gougères with shallots, bacon & greens

gougeres-2-3I first discovered the magic that is Zuni Café after moving to Berkeley in 1998. Their cookbook, which came out a few years after that, has pretty much been open on my counter ever since. I always am drawn back to Judy Rodger’s food. She has an amazing talent at finding the perfect balance of flavors and textures while really honoring the seasonal ingredients. Like she says about her book, “Many recipes call for little active work and require only the skill and will to select excellent ingredients, perhaps the most useful culinary skill of all.” I couldn’t agree with that more.

One recipe in her book that I come back to over and over again is her New Years Eve Gougères.  It’s become my go-to dish for any special occasion. Basically a savory, cheese-studded cream puff pastry which here are stuffed with pickled onions, bacon and arugula. There being that perfect balance….rich buttery dough and nutty gruyère cheese balanced with the smoky salty bacon, the bright, sweet tang from the onions and the bitterness of the arugula. It’s perfection. I always add an option for vegetarians where I fry shallots until they are dark and crispy and pair it with frisée dressed in sherry vinegar and olive oil. The crunchy, earthy sweet shallots give that sort of umami element that the bacon has and the vinegary bitter greens balances it all out.

This dish guarantees to impress at your next gathering. You can make the batter ahead of time and then pop them in the oven while guests are arriving. They smell so good while they are baking and everyone will be in awe when you take them out.  Serve all of the ingredients in separate little bowls so your guests can split open the warm gougères and make their own little sandwiches. You will be deemed the fanciest person they know, trust me.gougeres-2


Zuni Café’s New Year’s Eve Gougères

makes 20-24 three-bite-sized gougères

  • 1 cup water
  • 3 tablespoons unsalted butter
  • 1 heaping teaspoon kosher salt
  • 4oz all-purpose flour (about 1 cup)
  • 4 large eggs, cold
  • 3/4 teaspoon freshly cracked black pepper
  • 2oz gruyère cheese, grated
  • 10-12 slices bacon cut into 1/2″ lardons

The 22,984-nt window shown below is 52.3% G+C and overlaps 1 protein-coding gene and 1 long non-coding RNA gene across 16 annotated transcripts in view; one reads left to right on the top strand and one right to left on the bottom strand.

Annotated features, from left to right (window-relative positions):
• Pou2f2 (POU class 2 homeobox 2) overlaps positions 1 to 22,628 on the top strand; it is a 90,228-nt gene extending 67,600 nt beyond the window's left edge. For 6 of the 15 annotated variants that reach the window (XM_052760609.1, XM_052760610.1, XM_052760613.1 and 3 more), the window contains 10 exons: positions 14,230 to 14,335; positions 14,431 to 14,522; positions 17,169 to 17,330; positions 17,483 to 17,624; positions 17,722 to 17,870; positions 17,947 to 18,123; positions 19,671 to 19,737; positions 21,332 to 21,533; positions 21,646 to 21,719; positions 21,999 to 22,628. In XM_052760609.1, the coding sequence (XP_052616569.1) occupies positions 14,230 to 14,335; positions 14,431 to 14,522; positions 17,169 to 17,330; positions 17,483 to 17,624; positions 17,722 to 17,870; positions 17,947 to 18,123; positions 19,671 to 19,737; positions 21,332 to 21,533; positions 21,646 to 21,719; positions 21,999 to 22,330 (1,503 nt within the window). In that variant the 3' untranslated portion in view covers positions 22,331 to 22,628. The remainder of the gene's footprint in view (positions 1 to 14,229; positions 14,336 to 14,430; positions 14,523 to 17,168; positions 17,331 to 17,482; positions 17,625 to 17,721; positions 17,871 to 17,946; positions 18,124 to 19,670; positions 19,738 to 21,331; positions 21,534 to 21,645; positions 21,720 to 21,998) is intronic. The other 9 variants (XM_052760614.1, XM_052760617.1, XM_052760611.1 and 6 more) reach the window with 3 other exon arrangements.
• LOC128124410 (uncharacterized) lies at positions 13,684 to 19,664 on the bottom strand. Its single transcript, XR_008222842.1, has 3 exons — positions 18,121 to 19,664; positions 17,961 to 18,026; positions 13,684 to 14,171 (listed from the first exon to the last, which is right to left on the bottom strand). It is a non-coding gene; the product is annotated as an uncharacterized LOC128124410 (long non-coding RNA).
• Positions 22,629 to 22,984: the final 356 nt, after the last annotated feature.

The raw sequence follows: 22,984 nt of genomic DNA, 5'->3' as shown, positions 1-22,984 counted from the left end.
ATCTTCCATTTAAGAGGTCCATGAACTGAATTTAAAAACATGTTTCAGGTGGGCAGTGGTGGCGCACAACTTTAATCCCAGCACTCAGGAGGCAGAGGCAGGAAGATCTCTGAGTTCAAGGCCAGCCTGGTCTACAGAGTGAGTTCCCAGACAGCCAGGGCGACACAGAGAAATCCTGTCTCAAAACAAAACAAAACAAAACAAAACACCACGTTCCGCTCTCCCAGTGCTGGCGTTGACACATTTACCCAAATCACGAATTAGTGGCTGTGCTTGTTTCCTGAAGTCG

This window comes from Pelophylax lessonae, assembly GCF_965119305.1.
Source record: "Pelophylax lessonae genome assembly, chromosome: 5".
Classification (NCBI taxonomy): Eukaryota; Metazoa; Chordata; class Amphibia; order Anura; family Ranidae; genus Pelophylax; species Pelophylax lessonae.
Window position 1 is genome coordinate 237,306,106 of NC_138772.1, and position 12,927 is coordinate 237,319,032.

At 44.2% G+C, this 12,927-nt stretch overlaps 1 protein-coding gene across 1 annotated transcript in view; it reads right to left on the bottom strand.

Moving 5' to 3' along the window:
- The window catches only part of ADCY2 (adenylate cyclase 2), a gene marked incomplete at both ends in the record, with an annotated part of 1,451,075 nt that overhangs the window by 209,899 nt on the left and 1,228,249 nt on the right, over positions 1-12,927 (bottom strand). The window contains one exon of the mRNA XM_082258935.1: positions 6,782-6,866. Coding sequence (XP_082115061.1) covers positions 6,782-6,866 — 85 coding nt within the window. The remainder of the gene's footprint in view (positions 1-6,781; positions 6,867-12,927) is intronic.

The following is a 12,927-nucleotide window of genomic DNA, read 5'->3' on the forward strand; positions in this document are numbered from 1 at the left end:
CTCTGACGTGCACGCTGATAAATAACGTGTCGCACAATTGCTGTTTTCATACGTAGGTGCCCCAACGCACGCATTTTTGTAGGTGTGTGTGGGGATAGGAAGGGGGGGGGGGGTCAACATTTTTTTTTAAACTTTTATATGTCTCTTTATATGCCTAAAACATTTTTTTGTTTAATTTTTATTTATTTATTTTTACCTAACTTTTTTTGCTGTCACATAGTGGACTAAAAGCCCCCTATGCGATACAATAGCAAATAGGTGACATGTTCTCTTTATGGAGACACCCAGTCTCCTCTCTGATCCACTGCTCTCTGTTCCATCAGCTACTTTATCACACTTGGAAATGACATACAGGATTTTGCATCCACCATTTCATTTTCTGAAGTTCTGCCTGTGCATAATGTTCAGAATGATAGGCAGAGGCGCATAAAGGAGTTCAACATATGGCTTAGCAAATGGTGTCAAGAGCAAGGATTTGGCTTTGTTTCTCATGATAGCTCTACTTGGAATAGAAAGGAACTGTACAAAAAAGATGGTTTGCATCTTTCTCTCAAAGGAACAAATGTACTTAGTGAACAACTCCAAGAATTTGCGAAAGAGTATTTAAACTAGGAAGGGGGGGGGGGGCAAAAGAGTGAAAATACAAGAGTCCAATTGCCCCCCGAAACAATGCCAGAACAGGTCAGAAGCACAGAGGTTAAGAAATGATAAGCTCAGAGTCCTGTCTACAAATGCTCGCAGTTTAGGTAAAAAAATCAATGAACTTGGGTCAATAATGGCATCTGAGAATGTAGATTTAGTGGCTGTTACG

• 2 large shallots, thinly sliced
  • 1 heaping cup arugula
  • 1 heaping cup frisée
  • 1/4 cup sherry vinegar or red wine vinegar
  • 1 teaspoon sugar
  • 10 peppercorns
  • 2 tablespoon + 1 teaspoon extra virgin olive oil

Preheat the oven to 400º  In a 2-4 quart saucepan, bring the water, butter and salt to a simmer over medium heat. Add the flour all at once and stir vigorously until the mixture masses and detaches itself from the sides of the pan. reduce the heat to low and cook, beating constantly, until the batter is stiff and almost shiny, usually a few minutes. Transfer the dough to a standing mixer with the paddle attachment and mix on medium-low adding one egg at a time, beating thoroughly to completely incorporate each egg before adding another. The mixture will initially resist but will come together to form a sticky paste. Add the pepper and gruyere after the eggs are all incorporated.

gougeres-2-5gougeres-1

Pan fry the bacon until crispy and drain on paper towels. Heat 2 tablespoons of the olive oil  in a small sauté pan and fry half of the sliced shallots until deep amber brown and crispy. Drain on a paper towel. In a small sauce pan, bring to a boil 1/4 cup water, the vinegar, sugar and peppercorns. Remove from heat and add the remaining sliced shallots, letting them soak for at least 30 minutes, then drain. Finally, dress the frisée with a splash of sherry or red wine vinegar, olive oil, salt & pepper. Serve the gougères warm from the oven split through the middle and stuffed with any combination of fillings you’d like.

gougeres-2-2

seville orange marmalade (plus a bacon, marmalade sandwich)

I know citrus is the theme everywhere you look right now, but I seriously cannot get enough. Satsumas, Cara Caras, meyer lemons…..really my favorite thing about winter. So when I came across these Seville Oranges for the first time in I can’t even remember, I excitedly snatched up way too many.  We were out of marmalade anyway. I think one of the only things you can do with Seville oranges is make marmalade, right? They are super bitter and sour and have a thick tough rind which make it nearly impossible to peel. Not to mention they contain about 25 seeds per orange! BUT they are so beautifully aromatic and all of those other characteristics make for a mean marmalade. The good kind that that kicks you in the mouth jolting your tastebuds awake.

I’ve never actually made marmalade before so after reading dozens of recipes, I settled on this amalgamation of a few. The key is to save all those seeds because they give you the pectin that will ensure the marmalade sets properly.

I bought way too many oranges so ended up with a giant batch. I’m hoping our neighbors like marmalade. So I’ve scaled the recipe down here to a reasonable, worth your while yet not filling your fridge, amount. I also didn’t can mine because I’m storing it all in the fridge.

Continue reading “seville orange marmalade (plus a bacon, marmalade sandwich)”